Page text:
But, we can safely claim that it’ll consist of plain white rice used as a base to various pickles, deep-fried vegetable fritters pulses, and various other food items. In addition to a range of delicious desserts, what connects each sadya dish is the intense mix of spices used – not to generate warmth on the tongue but to alter the flavors subtly.
- A VERY INTERESTING HISTORY
The region’s history might not immediately be among the top five things that Kerala is known for, but stop for an instant, and you’ll realize that Kerala does possess a fascinating past.
Take a trip toward Kochi, and you’ll see an area that is not only affected by European powers like the Portuguese and the Dutch as well as Arab traders of The Middle East, and even the Chinese and Chinese, all-around a few hundred years ago.
It’s unnecessary to travel far to stumble upon a part of Kerala’s rich history. Go to Kozhikode (Calicut), and you’ll follow in the footprints of pioneer Vasco da Gama. He arrived in the late 1490s after completing his circumnavigation of Africa first.
The museum’s archeological significance should not be missed. Additionally, the Munnar’s Kannan Devan Tea Museum guides visitors through the story of making tea one most coveted beverage.
- AYURVEDIC REJUVENATION
Sometimes referred to as the most ancient method of health care worldwide, Ayurvedic therapies have been available in Kerala for hundreds of years. They indeed should be included in any list of things Kerala is known for.
It’s a method of treatment based on massages using herbs and oils, along with meditation and yoga. Therefore, it should be viewed more as a spa experience instead of a visit to the doctor. The only certain thing is that you’ll leave every massage with an Ayurvedic practitioner feeling rejuvenated and at ease.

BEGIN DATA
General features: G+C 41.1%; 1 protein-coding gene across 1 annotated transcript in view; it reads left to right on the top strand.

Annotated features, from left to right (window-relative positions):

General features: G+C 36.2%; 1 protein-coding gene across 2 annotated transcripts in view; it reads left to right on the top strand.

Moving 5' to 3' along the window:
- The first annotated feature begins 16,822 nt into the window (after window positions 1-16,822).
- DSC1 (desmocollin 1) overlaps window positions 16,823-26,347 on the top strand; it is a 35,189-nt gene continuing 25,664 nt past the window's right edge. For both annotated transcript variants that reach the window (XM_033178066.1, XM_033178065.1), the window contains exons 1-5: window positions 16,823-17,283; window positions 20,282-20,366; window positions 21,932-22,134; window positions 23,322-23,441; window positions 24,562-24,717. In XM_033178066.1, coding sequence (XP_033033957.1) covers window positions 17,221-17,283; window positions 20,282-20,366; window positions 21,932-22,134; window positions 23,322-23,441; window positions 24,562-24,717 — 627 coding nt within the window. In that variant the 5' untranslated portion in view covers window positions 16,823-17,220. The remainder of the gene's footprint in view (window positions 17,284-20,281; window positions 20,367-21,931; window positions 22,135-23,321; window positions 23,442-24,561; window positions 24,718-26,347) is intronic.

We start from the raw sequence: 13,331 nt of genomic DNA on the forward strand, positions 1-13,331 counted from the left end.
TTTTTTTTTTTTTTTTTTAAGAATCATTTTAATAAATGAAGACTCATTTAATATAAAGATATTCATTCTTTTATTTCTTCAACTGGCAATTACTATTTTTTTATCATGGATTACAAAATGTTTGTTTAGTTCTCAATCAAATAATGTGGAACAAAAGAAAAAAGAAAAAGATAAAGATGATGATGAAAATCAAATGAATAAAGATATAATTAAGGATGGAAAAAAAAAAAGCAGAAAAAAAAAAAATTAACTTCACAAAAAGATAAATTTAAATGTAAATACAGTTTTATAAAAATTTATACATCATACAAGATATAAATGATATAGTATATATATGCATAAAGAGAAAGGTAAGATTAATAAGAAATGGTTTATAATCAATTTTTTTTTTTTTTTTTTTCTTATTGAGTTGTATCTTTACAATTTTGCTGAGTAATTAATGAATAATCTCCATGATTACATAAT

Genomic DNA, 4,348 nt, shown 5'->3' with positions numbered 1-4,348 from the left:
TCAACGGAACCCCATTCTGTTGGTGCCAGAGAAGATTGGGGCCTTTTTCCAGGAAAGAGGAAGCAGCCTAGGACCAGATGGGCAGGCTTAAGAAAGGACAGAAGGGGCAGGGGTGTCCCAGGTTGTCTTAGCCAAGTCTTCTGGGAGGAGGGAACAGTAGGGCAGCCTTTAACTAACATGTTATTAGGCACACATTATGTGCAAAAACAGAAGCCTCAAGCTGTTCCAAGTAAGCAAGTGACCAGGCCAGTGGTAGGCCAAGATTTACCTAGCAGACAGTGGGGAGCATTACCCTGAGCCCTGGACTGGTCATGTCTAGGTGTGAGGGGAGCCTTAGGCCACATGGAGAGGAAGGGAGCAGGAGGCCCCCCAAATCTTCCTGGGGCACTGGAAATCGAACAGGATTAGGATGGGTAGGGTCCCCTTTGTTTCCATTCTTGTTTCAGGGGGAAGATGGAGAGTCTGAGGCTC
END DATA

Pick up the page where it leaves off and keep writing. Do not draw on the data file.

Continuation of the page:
- Lively FESTIVALS
Drums send their deep beats straight through your body. Temple elephants strolling through streets adorned with mesmerizing costumes. Boats that are up to 20 meters long float down the backwaters of Kerala. This is the kind of thing you can expect from celebrations in Kerala.
The Christmas season and Onam, the Muslim celebration in the month of Eid, will be celebrated; however, it’s Onam that is celebrated by all households within the state. In close connection with the concept of the harvest celebration, elaborate meals are cooked to celebrate Mahabali the god-king who has brought prosperity to the area.
- COOL HILL STATIONS
Beyond its beaches, the hill stations are what Kerala is known for. A series of lush hills sway away from the coast, offering an impressive backdrop to appreciate the cooler elevations. The little town’s serene escapes from the larger cities of the state.
They also are host to a variety of wildlife refuges as well. They’re also a popular destination for international and domestic travelers looking to stroll through the trails of hiking that run through the forests and tea plantations in Kerala.
What is KERALA famous for? THE VERDICT
Kerala may be a popular destination for its long and sweeping beaches, but there’s much more to the Indian state that isn’t sandy beaches. Kerala is also a fascinating background, a culture that dates back millennia, and it also has a unique landscape of hills and backwaters as well.